The “crown jewel” of the space is a large poplar wooden wall that bisects the building from the front to back, reaching from the ground floor almost to the ceiling. This divides the bottom floor in half.
“One side is the quieter side, where writing, web development and creative design take place, and on the other side are the accounts teams, who are on the phone most of the day with clients,” said Dan McCarron, The Starr Conspiracy Partner and COO. “It’s funny; we fought Michael and Emily on this one for a while, but they said ‘Trust us.’ ”
Bennett said they chose the honey-colored poplar wood because it added a warm element to the concrete floors and drywall. Between the wood strips is an acoustic material that absorbs the sound. And they purposefully chose wood that had graining and texture.
The previous nightclub had a mezzanine where partygoers could watch dancers on the floor below. Bennett and Gilmore incorporated that space into the design by adding offices on that top floor that overlook colleagues working away. Don’t get me wrong; you still may find some dancing in The Starr Conspiracy on a Friday afternoon. This internationally successful firm is known for being a “fun” group. When you walk in the glass front door that allows for more natural light, a bar filled with adult beverages, complete with a Kegerator, greets employees and clients alike. That’s a refrigerator for a keg, folks. Bennett said their design reflects their clients and “this is a fun group of guys.”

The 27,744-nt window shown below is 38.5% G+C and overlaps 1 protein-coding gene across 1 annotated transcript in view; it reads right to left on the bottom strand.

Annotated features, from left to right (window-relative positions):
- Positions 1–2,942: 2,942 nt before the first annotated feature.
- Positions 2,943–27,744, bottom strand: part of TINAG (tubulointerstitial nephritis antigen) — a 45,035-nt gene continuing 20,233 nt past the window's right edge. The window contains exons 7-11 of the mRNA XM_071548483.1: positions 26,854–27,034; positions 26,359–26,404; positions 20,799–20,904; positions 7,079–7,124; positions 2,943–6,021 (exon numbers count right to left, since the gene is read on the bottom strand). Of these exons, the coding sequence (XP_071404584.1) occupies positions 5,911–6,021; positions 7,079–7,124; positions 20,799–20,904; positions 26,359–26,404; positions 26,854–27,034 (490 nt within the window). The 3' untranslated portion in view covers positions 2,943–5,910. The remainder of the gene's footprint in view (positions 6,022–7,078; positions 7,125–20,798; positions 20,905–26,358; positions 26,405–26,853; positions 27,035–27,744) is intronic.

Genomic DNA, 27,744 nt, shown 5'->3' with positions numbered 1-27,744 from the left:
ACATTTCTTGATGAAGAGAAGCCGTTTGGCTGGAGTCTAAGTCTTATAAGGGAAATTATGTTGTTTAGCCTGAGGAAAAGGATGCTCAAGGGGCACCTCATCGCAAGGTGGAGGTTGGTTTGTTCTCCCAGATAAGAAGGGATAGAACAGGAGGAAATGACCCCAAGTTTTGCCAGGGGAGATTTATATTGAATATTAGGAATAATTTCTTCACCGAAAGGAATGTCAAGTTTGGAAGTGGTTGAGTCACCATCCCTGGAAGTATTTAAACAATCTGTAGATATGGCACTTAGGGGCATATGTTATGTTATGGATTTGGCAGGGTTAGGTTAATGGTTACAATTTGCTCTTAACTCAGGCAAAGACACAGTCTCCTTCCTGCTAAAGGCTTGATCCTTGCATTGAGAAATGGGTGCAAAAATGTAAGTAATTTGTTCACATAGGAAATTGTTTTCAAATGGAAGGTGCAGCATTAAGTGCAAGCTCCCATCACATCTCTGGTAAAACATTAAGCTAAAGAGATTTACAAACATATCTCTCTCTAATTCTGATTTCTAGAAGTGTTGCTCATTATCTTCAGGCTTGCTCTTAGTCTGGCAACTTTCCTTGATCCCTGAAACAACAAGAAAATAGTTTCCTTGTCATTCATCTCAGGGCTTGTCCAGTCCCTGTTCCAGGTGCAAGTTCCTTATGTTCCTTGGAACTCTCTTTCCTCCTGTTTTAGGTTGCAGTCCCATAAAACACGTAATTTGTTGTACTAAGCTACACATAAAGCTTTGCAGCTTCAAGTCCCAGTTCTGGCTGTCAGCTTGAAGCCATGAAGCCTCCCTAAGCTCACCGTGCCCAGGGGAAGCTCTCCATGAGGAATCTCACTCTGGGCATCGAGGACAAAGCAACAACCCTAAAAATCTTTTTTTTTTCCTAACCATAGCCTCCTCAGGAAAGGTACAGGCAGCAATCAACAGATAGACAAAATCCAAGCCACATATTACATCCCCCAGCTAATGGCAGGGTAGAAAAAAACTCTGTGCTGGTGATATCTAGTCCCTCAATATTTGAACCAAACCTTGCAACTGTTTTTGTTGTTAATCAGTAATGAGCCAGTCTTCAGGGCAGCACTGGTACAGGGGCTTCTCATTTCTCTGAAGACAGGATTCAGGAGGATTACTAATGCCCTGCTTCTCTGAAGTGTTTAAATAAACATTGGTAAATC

The clear glass garage door on the building’s façade faces South Main Street, which can be opened on pretty days. They wanted a dialogue with South Main because they said that’s the next big “thing” in Fort Worth.
“We see Fort Worth as a world-class city in the making and wanted the new office space to contribute in some small way to that vision,” McCarron said.
PAVLOV Advertising, LLC. – Quorum Architects Pavlov got lucky 14 years ago when they landed their industrial space in the now hot redevelopment just south of downtown. Principal Allen Wallach spent more than a year trying to find the perfect office space that would stimulate the employees at his advertising agency. When he walked into an old warehouse with dirt floors on Vickery, it was true love.
“Typical office design with walls, doors and low ceilings seems stifling. That type of office is kryptonite to me. Conversely, open offices without doors, high ceilings, natural light and work station ‘pods’ can foster socialization, communication, positive energy and creativity,” Wallach said in an email. “Ours is a fast-paced, deadline-oriented business, so the fewer roadblocks to productivity the better.”
Wallach, together with Quorum Architects, created a democratic atmosphere to make everyone feel like an entrepreneur. For example, their custom-built, triangular conference room and table have no true head like a traditional conference room table. And Wallach said it is “unexpected and a break from convention.” There are also no doors on the offices and very few walls, which suggests that anyone is welcome into anyone’s office to collaborate over ideas or ask questions.
Other favorite features are their massive steel and glass entry bay door, the natural light, high ceilings, acrylic translucent walls similar to Plexiglass that carry the natural light into other rooms, and bright colors that “punch you in the eyeballs,” as Wallach said, the exposed wiring and sandblasted brick from the original warehouse.
“The overall design concept is what I call industrial chic or brutal chic. It’s the juxtaposition of old and new and refined and rough. There is a sense of controlled chaos to our space, much like the creative process itself,” Wallach said.